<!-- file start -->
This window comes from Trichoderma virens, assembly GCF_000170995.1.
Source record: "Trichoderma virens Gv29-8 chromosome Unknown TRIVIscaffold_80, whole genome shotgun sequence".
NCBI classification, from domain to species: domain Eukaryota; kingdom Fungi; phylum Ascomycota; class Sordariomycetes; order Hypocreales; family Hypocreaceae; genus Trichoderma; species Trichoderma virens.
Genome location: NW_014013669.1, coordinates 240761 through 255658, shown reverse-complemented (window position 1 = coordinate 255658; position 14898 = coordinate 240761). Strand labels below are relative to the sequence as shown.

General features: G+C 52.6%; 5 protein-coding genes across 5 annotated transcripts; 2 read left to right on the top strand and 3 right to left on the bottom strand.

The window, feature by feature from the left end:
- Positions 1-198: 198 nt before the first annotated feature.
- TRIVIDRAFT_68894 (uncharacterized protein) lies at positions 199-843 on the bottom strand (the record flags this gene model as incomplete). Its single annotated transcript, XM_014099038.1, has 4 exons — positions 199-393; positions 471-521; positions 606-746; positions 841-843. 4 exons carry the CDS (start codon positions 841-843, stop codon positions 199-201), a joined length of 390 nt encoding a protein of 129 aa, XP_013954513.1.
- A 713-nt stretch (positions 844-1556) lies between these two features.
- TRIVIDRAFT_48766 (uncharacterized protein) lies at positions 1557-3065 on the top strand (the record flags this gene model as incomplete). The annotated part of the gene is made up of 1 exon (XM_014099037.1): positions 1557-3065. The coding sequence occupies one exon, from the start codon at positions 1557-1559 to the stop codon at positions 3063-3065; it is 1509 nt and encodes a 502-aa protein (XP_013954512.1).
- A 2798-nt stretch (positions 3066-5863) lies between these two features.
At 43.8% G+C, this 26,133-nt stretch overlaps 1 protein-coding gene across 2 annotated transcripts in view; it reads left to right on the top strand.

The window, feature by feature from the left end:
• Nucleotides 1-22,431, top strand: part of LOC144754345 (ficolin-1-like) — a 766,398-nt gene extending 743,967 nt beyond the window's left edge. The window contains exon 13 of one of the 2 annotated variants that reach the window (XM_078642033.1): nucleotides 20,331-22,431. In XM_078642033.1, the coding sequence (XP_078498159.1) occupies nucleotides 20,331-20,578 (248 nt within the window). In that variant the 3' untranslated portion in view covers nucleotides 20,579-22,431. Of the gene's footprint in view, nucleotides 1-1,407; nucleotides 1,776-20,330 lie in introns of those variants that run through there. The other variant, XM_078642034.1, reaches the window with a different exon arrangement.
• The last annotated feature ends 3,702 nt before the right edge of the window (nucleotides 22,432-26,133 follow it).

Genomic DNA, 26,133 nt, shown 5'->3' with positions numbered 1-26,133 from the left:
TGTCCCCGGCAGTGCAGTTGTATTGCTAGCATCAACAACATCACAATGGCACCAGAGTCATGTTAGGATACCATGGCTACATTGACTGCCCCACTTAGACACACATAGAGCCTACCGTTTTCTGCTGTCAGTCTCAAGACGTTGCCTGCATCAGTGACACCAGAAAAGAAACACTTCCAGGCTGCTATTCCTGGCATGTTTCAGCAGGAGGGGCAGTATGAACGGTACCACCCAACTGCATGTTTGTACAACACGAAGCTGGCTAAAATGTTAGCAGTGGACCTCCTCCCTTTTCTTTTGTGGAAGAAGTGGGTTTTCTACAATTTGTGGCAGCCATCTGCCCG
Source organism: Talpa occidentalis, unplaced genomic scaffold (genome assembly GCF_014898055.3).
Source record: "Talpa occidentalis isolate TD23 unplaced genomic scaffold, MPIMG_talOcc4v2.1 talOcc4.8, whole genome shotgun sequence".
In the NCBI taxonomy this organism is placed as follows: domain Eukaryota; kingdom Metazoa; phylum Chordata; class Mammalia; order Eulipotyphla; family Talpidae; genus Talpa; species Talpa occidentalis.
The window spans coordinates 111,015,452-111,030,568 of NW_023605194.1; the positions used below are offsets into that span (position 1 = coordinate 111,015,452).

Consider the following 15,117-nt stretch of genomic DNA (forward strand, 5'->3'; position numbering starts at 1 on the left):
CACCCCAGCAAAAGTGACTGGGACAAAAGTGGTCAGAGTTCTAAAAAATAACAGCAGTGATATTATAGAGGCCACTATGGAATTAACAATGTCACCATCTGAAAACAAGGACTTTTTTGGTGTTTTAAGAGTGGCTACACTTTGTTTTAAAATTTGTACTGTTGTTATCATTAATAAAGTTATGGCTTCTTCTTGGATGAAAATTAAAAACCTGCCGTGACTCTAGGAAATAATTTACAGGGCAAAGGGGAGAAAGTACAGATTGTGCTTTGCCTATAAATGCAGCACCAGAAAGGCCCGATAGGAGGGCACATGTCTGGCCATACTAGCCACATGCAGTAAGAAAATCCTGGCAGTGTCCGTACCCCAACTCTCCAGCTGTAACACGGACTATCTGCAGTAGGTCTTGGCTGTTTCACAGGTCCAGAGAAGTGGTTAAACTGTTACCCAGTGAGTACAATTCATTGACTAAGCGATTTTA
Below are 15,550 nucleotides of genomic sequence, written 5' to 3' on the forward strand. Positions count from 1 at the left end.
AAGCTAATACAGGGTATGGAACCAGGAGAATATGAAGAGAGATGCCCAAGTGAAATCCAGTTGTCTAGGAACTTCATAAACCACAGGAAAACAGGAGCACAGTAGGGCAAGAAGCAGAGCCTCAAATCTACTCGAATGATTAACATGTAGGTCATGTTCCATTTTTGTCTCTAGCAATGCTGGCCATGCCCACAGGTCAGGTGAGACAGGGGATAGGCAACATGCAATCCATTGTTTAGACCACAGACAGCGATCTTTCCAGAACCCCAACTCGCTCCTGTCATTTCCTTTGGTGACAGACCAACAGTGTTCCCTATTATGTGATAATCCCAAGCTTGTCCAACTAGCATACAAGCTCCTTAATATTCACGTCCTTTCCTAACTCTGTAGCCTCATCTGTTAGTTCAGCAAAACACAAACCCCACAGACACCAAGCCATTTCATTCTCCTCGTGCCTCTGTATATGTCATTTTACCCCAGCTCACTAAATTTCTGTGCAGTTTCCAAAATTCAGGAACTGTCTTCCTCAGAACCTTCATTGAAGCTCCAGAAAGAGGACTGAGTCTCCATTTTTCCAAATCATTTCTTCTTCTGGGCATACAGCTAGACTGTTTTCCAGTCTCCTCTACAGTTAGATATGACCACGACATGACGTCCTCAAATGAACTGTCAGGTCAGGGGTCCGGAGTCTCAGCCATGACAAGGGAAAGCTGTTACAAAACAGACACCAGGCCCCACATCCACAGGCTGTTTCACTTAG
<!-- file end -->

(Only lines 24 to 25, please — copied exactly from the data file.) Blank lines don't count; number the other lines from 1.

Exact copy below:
Below are 15,550 nucleotides of genomic sequence, written 5' to 3' on the forward strand. Positions count from 1 at the left end.
AAGCTAATACAGGGTATGGAACCAGGAGAATATGAAGAGAGATGCCCAAGTGAAATCCAGTTGTCTAGGAACTTCATAAACCACAGGAAAACAGGAGCACAGTAGGGCAAGAAGCAGAGCCTCAAATCTACTCGAATGATTAACATGTAGGTCATGTTCCATTTTTGTCTCTAGCAATGCTGGCCATGCCCACAGGTCAGGTGAGACAGGGGATAGGCAACATGCAATCCATTGTTTAGACCACAGACAGCGATCTTTCCAGAACCCCAACTCGCTCCTGTCATTTCCTTTGGTGACAGACCAACAGTGTTCCCTATTATGTGATAATCCCAAGCTTGTCCAACTAGCATACAAGCTCCTTAATATTCACGTCCTTTCCTAACTCTGTAGCCTCATCTGTTAGTTCAGCAAAACACAAACCCCACAGACACCAAGCCATTTCATTCTCCTCGTGCCTCTGTATATGTCATTTTACCCCAGCTCACTAAATTTCTGTGCAGTTTCCAAAATTCAGGAACTGTCTTCCTCAGAACCTTCATTGAAGCTCCAGAAAGAGGACTGAGTCTCCATTTTTCCAAATCATTTCTTCTTCTGGGCATACAGCTAGACTGTTTTCCAGTCTCCTCTACAGTTAGATATGACCACGACATGACGTCCTCAAATGAACTGTCAGGTCAGGGGTCCGGAGTCTCAGCCATGACAAGGGAAAGCTGTTACAAAACAGACACCAGGCCCCACATCCACAGGCTGTTTCACTTAG